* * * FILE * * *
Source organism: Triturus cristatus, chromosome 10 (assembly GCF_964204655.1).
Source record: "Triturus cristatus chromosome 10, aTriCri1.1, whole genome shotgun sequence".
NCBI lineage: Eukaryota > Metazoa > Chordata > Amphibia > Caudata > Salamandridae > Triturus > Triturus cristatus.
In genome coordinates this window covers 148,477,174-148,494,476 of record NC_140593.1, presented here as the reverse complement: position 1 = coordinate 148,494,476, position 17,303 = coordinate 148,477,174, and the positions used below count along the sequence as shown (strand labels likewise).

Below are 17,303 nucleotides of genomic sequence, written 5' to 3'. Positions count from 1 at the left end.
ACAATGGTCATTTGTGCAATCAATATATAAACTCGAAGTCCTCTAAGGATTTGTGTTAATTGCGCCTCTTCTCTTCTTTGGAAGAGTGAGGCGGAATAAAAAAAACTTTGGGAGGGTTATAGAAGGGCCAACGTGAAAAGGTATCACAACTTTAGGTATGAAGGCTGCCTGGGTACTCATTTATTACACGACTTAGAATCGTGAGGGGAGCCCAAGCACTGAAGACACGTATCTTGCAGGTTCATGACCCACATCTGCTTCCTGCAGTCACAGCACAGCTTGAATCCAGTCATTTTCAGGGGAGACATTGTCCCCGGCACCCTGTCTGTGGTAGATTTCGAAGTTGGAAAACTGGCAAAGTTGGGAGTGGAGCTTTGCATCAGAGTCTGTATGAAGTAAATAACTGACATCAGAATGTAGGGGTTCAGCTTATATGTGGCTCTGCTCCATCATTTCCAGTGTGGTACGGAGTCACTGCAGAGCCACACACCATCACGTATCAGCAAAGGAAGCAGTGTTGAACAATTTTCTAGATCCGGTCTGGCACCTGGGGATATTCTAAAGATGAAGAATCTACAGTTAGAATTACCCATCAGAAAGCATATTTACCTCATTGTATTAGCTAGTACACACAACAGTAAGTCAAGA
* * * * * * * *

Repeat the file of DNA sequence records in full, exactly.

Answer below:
Source organism: Triturus cristatus, chromosome 10 (assembly GCF_964204655.1).
Source record: "Triturus cristatus chromosome 10, aTriCri1.1, whole genome shotgun sequence".
NCBI lineage: Eukaryota > Metazoa > Chordata > Amphibia > Caudata > Salamandridae > Triturus > Triturus cristatus.
In genome coordinates this window covers 148,477,174-148,494,476 of record NC_140593.1, presented here as the reverse complement: position 1 = coordinate 148,494,476, position 17,303 = coordinate 148,477,174, and the positions used below count along the sequence as shown (strand labels likewise).

Below are 17,303 nucleotides of genomic sequence, written 5' to 3'. Positions count from 1 at the left end.
ACAATGGTCATTTGTGCAATCAATATATAAACTCGAAGTCCTCTAAGGATTTGTGTTAATTGCGCCTCTTCTCTTCTTTGGAAGAGTGAGGCGGAATAAAAAAAACTTTGGGAGGGTTATAGAAGGGCCAACGTGAAAAGGTATCACAACTTTAGGTATGAAGGCTGCCTGGGTACTCATTTATTACACGACTTAGAATCGTGAGGGGAGCCCAAGCACTGAAGACACGTATCTTGCAGGTTCATGACCCACATCTGCTTCCTGCAGTCACAGCACAGCTTGAATCCAGTCATTTTCAGGGGAGACATTGTCCCCGGCACCCTGTCTGTGGTAGATTTCGAAGTTGGAAAACTGGCAAAGTTGGGAGTGGAGCTTTGCATCAGAGTCTGTATGAAGTAAATAACTGACATCAGAATGTAGGGGTTCAGCTTATATGTGGCTCTGCTCCATCATTTCCAGTGTGGTACGGAGTCACTGCAGAGCCACACACCATCACGTATCAGCAAAGGAAGCAGTGTTGAACAATTTTCTAGATCCGGTCTGGCACCTGGGGATATTCTAAAGATGAAGAATCTACAGTTAGAATTACCCATCAGAAAGCATATTTACCTCATTGTATTAGCTAGTACACACAACAGTAAGTCAAGA